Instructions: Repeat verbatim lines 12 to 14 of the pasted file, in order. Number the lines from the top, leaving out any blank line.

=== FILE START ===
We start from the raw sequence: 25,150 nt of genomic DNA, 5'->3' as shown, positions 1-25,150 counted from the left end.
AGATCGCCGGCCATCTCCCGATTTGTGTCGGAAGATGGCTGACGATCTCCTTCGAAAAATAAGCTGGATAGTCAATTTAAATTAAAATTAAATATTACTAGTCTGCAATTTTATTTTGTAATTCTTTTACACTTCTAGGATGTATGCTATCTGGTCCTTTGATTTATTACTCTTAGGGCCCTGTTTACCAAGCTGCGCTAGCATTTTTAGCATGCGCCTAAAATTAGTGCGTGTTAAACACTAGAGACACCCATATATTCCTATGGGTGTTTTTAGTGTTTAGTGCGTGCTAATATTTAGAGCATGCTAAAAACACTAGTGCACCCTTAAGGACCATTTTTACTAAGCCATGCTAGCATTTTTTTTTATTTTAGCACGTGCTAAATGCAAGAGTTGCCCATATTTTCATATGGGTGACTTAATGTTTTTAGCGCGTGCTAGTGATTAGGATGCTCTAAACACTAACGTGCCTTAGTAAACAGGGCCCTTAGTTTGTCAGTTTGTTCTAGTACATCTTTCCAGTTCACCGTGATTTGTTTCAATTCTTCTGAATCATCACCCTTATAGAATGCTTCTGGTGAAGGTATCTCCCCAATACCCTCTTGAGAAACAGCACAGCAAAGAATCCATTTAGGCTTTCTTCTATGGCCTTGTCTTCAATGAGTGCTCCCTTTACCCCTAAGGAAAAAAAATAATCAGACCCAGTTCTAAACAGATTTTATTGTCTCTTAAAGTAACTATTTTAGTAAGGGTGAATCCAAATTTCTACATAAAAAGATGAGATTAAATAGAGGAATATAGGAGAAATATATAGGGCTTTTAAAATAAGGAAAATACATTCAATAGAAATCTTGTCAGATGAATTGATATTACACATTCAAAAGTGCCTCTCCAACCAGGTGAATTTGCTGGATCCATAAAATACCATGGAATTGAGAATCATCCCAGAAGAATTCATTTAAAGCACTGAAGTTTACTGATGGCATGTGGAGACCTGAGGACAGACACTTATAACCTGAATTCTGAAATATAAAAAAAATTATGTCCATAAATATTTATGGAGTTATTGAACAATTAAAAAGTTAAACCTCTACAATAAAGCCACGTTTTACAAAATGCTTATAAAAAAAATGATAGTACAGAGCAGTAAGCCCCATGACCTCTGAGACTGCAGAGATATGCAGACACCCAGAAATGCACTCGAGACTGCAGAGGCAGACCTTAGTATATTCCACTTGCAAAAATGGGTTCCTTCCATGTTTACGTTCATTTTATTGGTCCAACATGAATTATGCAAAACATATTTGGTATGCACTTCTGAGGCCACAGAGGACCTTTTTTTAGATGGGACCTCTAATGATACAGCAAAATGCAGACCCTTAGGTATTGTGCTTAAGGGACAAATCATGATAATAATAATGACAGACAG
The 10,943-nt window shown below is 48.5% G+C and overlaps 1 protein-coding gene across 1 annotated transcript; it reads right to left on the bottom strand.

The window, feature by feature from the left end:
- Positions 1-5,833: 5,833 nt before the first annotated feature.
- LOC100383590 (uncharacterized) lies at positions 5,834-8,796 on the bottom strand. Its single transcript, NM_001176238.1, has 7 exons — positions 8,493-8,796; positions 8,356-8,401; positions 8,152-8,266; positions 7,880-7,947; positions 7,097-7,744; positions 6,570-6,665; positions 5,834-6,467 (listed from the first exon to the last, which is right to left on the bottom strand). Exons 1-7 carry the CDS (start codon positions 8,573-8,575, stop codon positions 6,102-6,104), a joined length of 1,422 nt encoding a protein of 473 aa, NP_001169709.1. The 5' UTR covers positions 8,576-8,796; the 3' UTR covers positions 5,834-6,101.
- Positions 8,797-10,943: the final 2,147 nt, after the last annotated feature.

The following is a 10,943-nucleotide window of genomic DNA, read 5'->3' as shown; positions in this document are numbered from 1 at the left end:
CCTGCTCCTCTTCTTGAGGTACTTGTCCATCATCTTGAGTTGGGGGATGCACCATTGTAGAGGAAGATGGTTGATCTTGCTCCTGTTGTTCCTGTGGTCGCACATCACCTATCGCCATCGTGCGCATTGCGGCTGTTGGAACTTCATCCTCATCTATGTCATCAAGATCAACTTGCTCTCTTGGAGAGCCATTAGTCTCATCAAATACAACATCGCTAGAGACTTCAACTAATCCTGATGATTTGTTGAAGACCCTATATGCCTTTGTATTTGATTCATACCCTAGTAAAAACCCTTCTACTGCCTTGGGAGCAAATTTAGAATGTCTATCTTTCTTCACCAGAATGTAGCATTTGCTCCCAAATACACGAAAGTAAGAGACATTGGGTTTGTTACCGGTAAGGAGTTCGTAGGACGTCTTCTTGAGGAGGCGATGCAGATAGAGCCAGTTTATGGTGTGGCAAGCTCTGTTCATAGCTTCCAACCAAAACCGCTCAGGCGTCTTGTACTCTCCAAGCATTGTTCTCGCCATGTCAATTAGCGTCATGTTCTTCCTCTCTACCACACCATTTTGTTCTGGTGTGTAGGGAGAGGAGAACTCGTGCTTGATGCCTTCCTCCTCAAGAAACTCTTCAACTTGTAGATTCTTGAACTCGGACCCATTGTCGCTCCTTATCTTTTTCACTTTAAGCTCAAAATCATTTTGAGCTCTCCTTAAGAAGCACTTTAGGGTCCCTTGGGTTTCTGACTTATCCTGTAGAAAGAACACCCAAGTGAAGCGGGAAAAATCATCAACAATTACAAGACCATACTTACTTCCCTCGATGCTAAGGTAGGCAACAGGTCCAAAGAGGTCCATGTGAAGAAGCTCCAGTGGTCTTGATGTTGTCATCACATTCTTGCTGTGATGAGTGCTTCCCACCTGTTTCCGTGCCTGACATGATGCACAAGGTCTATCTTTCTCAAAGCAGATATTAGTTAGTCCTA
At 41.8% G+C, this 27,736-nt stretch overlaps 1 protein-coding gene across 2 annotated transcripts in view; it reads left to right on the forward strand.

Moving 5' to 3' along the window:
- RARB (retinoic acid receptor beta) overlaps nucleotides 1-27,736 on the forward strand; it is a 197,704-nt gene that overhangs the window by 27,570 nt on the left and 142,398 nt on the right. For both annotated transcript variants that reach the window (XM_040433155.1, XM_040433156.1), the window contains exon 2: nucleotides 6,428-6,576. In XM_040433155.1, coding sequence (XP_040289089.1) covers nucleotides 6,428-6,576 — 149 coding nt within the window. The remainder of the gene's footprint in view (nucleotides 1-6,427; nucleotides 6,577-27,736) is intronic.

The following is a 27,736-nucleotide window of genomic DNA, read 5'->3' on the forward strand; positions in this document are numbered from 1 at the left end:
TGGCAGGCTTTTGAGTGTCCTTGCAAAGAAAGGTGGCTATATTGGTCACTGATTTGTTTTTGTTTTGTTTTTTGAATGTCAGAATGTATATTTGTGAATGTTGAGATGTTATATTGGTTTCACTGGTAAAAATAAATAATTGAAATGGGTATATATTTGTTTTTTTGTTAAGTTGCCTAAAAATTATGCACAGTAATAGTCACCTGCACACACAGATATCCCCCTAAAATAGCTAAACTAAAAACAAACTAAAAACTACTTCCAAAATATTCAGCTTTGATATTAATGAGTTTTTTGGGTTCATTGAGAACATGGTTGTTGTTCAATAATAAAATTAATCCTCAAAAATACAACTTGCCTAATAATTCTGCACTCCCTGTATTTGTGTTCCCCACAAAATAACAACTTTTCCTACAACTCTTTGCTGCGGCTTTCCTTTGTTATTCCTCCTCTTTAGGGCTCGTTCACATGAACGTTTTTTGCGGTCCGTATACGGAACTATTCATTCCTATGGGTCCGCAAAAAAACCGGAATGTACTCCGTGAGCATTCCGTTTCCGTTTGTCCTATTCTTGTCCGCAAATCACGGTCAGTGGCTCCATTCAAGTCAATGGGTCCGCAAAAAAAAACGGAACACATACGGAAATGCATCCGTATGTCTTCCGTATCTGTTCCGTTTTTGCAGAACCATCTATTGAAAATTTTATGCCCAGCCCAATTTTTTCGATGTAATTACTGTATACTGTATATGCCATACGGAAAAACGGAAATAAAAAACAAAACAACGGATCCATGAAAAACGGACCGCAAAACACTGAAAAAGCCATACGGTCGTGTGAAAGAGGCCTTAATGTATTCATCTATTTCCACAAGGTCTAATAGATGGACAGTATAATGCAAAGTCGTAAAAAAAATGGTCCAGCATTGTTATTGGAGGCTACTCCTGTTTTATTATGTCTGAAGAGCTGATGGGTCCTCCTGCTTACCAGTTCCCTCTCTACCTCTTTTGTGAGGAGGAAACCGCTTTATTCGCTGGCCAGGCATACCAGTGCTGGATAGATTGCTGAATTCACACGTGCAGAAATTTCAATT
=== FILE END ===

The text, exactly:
- RARB (retinoic acid receptor beta) overlaps nucleotides 1-27,736 on the forward strand; it is a 197,704-nt gene that overhangs the window by 27,570 nt on the left and 142,398 nt on the right. For both annotated transcript variants that reach the window (XM_040433155.1, XM_040433156.1), the window contains exon 2: nucleotides 6,428-6,576. In XM_040433155.1, coding sequence (XP_040289089.1) covers nucleotides 6,428-6,576 — 149 coding nt within the window. The remainder of the gene's footprint in view (nucleotides 1-6,427; nucleotides 6,577-27,736) is intronic.

The following is a 27,736-nucleotide window of genomic DNA, read 5'->3' on the forward strand; positions in this document are numbered from 1 at the left end:
TGGCAGGCTTTTGAGTGTCCTTGCAAAGAAAGGTGGCTATATTGGTCACTGATTTGTTTTTGTTTTGTTTTTTGAATGTCAGAATGTATATTTGTGAATGTTGAGATGTTATATTGGTTTCACTGGTAAAAATAAATAATTGAAATGGGTATATATTTGTTTTTTTGTTAAGTTGCCTAAAAATTATGCACAGTAATAGTCACCTGCACACACAGATATCCCCCTAAAATAGCTAAACTAAAAACAAACTAAAAACTACTTCCAAAATATTCAGCTTTGATATTAATGAGTTTTTTGGGTTCATTGAGAACATGGTTGTTGTTCAATAATAAAATTAATCCTCAAAAATACAACTTGCCTAATAATTCTGCACTCCCTGTATTTGTGTTCCCCACAAAATAACAACTTTTCCTACAACTCTTTGCTGCGGCTTTCCTTTGTTATTCCTCCTCTTTAGGGCTCGTTCACATGAACGTTTTTTGCGGTCCGTATACGGAACTATTCATTCCTATGGGTCCGCAAAAAAACCGGAATGTACTCCGTGAGCATTCCGTTTCCGTTTGTCCTATTCTTGTCCGCAAATCACGGTCAGTGGCTCCATTCAAGTCAATGGGTCCGCAAAAAAAAACGGAACACATACGGAAATGCATCCGTATGTCTTCCGTATCTGTTCCGTTTTTGCAGAACCATCTATTGAAAATTTTATGCCCAGCCCAATTTTTTCGATGTAATTACTGTATACTGTATATGCCATACGGAAAAACGGAAATAAAAAACAAAACAACGGATCCATGAAAAACGGACCGCAAAACACTGAAAAAGCCATACGGTCGTGTGAAAGAGGCCTTAATGTATTCATCTATTTCCACAAGGTCTAATAGATGGACAGTATAATGCAAAGTCGTAAAAAAAATGGTCCAGCATTGTTATTGGAGGCTACTCCTGTTTTATTATGTCTGAAGAGCTGATGGGTCCTCCTGCTTACCAGTTCCCTCTCTACCTCTTTTGTGAGGAGGAAACCGCTTTATTCGCTGGCCAGGCATACCAGTGCTGGATAGATTGCTGAATTCACACGTGCAGAAATTTCAATT